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Leaders, Listen to the Opposition

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The country is reeling from the daily release of information about the potential actions and decisions of those in the Trump campaign. That is inflamed by the choices the President himself is making around those issues. The media has provided a continuous flow of fact, opinion and speculation on a 24-hour basis. It is exhausting and essential all at once. At times, it seems best just to turn it all off. But, then one thinks, 'what will I be missing in the unfolding story?'.

On Thursday morning, May 18, 2017, a rare thing happened. Amidst the swirling energy, a familiar voice took an unfamiliar positon. It was Mike Barnicle, an American print and broadcast journalist, a social and political commentator and senior contributor on MSNBC's Morning Joe. He said that we need to be thinking and caring about the feelings of the 40% of our nation's population who support President Trump. The wisdom contained in his remark for leaders didn't grab anyone's attention on the set. But, it got ours. Though his thoughts and words were skipped over by others on the show at that moment, for us, it was a most important leadership insight.

Perhaps this failure has a longer history than the last campaign cycle. During the past 8 years as the country forged ahead with a more liberal agenda, we wonder if the inattention began then. While many were enthralled with the actions supporting women's rights, gay rights, civil rights, education, and health care, there were others who were feeling increasingly overlooked. Ferment simmered.  Ignoring those who were not happy about these left leaning changes gave rise to a hostility that galvanized a group of anti-establishment voters.  It is understandable. When the country is not going in the direction in which you believe it should, and you believe it is because of 'the establishment', the next action is to tackle the establishment, itself. So, here we are, living a scenario of daily disruptions, reversals, and drama, wondering who is being served and who is benefiting.   

School Leadership: Listen to All

In a national poll approximately 40% of voters still support President Trump. Yes, his motives and decisions are being questioned and investigated and special counsel has been appointed. Yet, loyalty and, we concede, hope among his followers persists. These are those who think the issues of government leaks is more significant than Russia's meddling in the election. But, there it is again. That center stage dynamic of framing things as either/or or right and left. The truth as we see it is that both are important.

Leaders who see the big picture are forced into the difficult place of not choosing sides. Their roles often demand they hold two truths that others perceive to be competing and find a way to move both forward. The key here is not to lose 40% of the nation or 40% of those in a school building, district, or community. 40% is not insignificant. By forging ahead with 51% for a positive budget vote, or a capital project or change curriculum, or schedules, or bus routes, while it may be legal and necessary, leaves 49% behind. Any public leader who survives and serves the school or district will struggle to stay connected to the minority while moving an agenda forward. Isn't it intriguing how the feeling of disconnection and disregard develops like a geometrical progression as growing numbers become disenchanted and alienated?  Ah, it is the greatest skill of the leader that matters ....the ability and willingness to listen to all.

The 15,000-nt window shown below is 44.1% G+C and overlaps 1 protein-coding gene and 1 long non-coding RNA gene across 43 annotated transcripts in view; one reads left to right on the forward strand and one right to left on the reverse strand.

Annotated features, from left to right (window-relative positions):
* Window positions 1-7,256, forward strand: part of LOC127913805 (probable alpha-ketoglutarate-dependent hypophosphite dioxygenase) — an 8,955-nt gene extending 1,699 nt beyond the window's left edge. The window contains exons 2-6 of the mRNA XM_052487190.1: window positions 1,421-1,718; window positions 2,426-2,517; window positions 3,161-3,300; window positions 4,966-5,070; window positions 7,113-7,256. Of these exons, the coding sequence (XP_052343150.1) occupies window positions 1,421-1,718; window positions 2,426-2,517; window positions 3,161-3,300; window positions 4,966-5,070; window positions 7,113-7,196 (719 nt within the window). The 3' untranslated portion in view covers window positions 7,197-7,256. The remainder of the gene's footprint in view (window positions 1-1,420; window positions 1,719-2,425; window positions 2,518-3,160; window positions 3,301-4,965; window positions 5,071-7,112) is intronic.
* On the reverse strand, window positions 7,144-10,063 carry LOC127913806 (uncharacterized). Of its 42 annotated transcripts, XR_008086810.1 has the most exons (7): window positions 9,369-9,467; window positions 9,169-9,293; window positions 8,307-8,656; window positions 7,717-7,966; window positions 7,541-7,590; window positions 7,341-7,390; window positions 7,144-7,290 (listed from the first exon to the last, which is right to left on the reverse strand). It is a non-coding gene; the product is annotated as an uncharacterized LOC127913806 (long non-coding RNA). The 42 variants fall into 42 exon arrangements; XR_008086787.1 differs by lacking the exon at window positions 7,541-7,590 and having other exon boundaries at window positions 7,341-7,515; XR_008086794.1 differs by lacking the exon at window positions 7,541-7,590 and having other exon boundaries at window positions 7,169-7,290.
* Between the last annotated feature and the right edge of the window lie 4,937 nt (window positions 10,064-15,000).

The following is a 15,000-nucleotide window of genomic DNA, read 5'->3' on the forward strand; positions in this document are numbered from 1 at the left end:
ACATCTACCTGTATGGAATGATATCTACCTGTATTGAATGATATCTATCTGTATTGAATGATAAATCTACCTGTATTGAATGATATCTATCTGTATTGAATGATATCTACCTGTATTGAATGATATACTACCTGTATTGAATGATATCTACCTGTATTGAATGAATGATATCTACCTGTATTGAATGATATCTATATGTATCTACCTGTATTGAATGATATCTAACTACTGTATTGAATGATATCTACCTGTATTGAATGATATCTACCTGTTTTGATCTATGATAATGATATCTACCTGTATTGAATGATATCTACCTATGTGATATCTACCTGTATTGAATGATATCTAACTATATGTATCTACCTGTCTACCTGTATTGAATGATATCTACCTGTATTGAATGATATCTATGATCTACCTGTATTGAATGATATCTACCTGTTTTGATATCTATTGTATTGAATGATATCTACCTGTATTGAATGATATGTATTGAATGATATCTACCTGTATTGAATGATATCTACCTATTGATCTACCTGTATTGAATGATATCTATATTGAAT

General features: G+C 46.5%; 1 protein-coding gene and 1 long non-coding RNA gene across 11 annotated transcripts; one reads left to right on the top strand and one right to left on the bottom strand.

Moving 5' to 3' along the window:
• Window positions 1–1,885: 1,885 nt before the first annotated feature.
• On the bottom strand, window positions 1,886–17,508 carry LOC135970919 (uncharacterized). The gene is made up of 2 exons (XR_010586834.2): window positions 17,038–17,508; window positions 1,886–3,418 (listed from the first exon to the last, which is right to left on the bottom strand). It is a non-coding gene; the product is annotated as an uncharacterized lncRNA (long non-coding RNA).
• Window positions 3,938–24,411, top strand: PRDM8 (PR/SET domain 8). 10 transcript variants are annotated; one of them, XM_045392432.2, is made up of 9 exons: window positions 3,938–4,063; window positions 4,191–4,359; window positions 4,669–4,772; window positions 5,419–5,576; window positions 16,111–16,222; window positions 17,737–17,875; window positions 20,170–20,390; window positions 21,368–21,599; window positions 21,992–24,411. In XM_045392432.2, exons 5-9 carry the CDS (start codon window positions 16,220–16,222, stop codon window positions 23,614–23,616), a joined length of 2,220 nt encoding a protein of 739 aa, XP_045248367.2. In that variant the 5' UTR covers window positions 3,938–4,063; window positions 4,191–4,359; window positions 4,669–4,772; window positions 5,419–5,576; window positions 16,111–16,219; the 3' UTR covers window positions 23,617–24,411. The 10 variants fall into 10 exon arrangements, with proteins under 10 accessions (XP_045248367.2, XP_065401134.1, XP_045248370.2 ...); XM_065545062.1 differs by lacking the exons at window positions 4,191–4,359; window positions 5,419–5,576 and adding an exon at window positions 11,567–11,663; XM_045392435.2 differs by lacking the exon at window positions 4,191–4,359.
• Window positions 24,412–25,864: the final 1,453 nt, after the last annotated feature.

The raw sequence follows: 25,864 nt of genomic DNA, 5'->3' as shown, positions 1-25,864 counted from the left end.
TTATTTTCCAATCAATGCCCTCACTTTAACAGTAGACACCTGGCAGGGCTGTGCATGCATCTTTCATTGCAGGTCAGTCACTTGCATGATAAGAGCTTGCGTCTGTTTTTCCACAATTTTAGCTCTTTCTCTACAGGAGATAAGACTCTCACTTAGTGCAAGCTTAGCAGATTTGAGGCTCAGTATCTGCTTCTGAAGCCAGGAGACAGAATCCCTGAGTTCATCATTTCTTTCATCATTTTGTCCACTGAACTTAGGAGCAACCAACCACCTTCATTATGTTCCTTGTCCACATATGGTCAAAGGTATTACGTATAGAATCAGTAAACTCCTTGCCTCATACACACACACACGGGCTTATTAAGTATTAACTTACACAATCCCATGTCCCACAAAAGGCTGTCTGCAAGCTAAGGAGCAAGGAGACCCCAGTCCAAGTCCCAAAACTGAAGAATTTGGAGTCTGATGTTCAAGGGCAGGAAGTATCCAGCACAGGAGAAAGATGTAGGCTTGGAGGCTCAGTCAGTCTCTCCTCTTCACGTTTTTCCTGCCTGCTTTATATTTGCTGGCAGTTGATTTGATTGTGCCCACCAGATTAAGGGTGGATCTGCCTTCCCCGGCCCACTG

Build Organizational Capacity

While observing the damage this type of behavior has had on the citizens of our nation, it is a good time to think about how it plays out at home. How are people addressed and included when decisions are being made? How many decisions are made that leave dissenters behind? Think it takes too much time and energy to pay attention to those who are not supportive of you or your decisions?  How much time does it take to deal with the aftermath when their dissatisfaction translates into behaviors?  In a faculty when a change is made and not everyone was on board, doesn't it take time and energy to address the opposition of the unhappy ones?  In a community when a decision to change bus routes is made, doesn't it take time and energy to deal with the unhappy ones?  Rather than acting in response to negativity after the fact, why not invest in the people being affected by the decision ahead of time?  Why not build capacity by investing in people before they feel unheard and marginalized?

Faculty and staff, parents and community members all affect the emotional environment in which students spend their days. Those unhappy with the school, the leader, the decisions contribute to a culture that does little to encourage children to engage in learning. When the adults are not engaged in contributing to the school community, the children pay a price.

So the awakening lesson from Mike Barnicle is an important one.  Watch the voices of the hurt and angry ones who were ignored and who have risen as anti-establishment voices and remember it is only an exaggeration of the reality that can take place in school districts. Decide where time and energy is best spent. Forward motion requires continuity. It can't happen if the politics of the land or of the district or school become a pendulum, swinging back and forth between the shifting majorities. When the negativity and opposition rises, leaders need to become listeners. It is the only way forward without losing ground. 

Ann Myers and Jill Berkowicz are the authors of The STEM Shift (2015, Corwin) a book about leading the shift into 21st century schools. Connect with Ann and Jill on Twitter or Email.

Photo by gajus courtesy of 123rf 

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